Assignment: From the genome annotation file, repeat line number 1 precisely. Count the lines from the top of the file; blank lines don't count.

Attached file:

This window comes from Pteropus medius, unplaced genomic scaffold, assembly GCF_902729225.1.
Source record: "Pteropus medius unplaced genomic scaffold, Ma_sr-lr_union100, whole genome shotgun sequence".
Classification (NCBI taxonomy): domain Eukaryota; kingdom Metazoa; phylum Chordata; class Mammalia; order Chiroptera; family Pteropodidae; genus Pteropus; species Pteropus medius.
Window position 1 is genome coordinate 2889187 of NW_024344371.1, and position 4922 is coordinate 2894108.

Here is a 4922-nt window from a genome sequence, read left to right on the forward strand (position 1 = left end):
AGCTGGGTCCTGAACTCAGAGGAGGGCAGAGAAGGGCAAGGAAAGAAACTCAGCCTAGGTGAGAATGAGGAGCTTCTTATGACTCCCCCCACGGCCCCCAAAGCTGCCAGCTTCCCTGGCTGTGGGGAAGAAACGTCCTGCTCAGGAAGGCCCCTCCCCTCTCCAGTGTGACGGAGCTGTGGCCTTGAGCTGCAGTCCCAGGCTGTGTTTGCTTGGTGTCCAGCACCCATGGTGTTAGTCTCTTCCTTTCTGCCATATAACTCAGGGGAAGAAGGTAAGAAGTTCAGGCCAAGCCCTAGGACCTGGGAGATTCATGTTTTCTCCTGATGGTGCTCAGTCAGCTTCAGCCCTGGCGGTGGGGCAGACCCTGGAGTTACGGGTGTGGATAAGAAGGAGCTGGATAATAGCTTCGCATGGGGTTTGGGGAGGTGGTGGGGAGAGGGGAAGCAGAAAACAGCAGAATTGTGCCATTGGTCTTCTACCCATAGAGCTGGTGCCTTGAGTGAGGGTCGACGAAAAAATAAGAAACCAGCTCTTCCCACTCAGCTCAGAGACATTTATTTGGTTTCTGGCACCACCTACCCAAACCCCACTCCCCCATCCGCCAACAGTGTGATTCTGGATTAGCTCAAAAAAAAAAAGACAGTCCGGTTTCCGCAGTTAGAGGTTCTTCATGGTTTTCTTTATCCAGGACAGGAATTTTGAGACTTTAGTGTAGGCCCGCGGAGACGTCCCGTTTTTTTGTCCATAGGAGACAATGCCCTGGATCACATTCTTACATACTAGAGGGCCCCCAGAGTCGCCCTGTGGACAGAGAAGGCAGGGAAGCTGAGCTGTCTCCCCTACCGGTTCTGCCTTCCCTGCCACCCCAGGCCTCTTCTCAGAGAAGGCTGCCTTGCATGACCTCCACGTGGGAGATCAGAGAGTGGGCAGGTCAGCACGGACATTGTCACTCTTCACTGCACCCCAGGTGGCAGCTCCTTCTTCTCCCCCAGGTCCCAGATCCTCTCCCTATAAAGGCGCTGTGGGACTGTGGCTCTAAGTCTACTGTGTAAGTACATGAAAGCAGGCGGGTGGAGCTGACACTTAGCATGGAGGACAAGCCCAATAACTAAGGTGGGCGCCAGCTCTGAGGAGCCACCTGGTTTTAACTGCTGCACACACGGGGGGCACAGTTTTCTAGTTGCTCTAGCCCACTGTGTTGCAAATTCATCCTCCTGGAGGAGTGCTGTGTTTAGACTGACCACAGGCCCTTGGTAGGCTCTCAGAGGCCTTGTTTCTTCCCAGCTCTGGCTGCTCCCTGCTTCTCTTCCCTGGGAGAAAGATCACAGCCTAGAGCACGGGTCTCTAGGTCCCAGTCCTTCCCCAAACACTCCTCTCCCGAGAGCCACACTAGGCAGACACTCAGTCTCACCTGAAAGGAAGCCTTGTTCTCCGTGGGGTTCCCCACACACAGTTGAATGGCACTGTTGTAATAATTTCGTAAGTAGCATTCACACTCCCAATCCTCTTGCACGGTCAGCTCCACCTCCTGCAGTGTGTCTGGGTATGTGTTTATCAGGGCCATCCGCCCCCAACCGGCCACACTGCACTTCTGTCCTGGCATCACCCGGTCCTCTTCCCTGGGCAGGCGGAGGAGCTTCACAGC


This window comes from Pteropus medius, unplaced genomic scaffold, assembly GCF_902729225.1.